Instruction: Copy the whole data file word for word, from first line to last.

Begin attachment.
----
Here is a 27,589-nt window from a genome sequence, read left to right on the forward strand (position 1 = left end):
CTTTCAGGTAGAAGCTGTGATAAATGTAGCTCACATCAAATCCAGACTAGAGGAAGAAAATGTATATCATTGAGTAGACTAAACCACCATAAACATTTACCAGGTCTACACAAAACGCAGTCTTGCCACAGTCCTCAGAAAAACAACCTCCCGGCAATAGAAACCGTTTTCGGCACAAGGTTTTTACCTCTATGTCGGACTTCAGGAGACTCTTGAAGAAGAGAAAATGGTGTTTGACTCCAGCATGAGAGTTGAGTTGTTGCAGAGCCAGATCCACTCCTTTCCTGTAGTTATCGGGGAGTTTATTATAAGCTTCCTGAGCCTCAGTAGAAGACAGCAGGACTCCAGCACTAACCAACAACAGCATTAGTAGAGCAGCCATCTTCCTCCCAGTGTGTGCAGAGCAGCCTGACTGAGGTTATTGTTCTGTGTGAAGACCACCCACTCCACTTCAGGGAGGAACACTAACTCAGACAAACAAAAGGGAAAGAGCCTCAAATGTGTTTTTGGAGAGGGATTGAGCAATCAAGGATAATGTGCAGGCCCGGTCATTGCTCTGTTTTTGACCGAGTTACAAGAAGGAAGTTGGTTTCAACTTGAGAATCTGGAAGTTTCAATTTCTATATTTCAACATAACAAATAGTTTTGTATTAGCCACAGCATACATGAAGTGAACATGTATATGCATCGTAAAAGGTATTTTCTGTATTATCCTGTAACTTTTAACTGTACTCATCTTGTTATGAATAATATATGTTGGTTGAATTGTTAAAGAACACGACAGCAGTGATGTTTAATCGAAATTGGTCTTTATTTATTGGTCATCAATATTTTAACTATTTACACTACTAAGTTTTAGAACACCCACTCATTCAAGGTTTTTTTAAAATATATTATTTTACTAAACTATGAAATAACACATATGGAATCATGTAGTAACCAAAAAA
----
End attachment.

Here is a 27,589-nt window from a genome sequence, read left to right on the forward strand (position 1 = left end):
CTTTCAGGTAGAAGCTGTGATAAATGTAGCTCACATCAAATCCAGACTAGAGGAAGAAAATGTATATCATTGAGTAGACTAAACCACCATAAACATTTACCAGGTCTACACAAAACGCAGTCTTGCCACAGTCCTCAGAAAAACAACCTCCCGGCAATAGAAACCGTTTTCGGCACAAGGTTTTTACCTCTATGTCGGACTTCAGGAGACTCTTGAAGAAGAGAAAATGGTGTTTGACTCCAGCATGAGAGTTGAGTTGTTGCAGAGCCAGATCCACTCCTTTCCTGTAGTTATCGGGGAGTTTATTATAAGCTTCCTGAGCCTCAGTAGAAGACAGCAGGACTCCAGCACTAACCAACAACAGCATTAGTAGAGCAGCCATCTTCCTCCCAGTGTGTGCAGAGCAGCCTGACTGAGGTTATTGTTCTGTGTGAAGACCACCCACTCCACTTCAGGGAGGAACACTAACTCAGACAAACAAAAGGGAAAGAGCCTCAAATGTGTTTTTGGAGAGGGATTGAGCAATCAAGGATAATGTGCAGGCCCGGTCATTGCTCTGTTTTTGACCGAGTTACAAGAAGGAAGTTGGTTTCAACTTGAGAATCTGGAAGTTTCAATTTCTATATTTCAACATAACAAATAGTTTTGTATTAGCCACAGCATACATGAAGTGAACATGTATATGCATCGTAAAAGGTATTTTCTGTATTATCCTGTAACTTTTAACTGTACTCATCTTGTTATGAATAATATATGTTGGTTGAATTGTTAAAGAACACGACAGCAGTGATGTTTAATCGAAATTGGTCTTTATTTATTGGTCATCAATATTTTAACTATTTACACTACTAAGTTTTAGAACACCCACTCATTCAAGGTTTTTTTAAAATATATTATTTTACTAAACTATGAAATAACACATATGGAATCATGTAGTAACCAAAAAA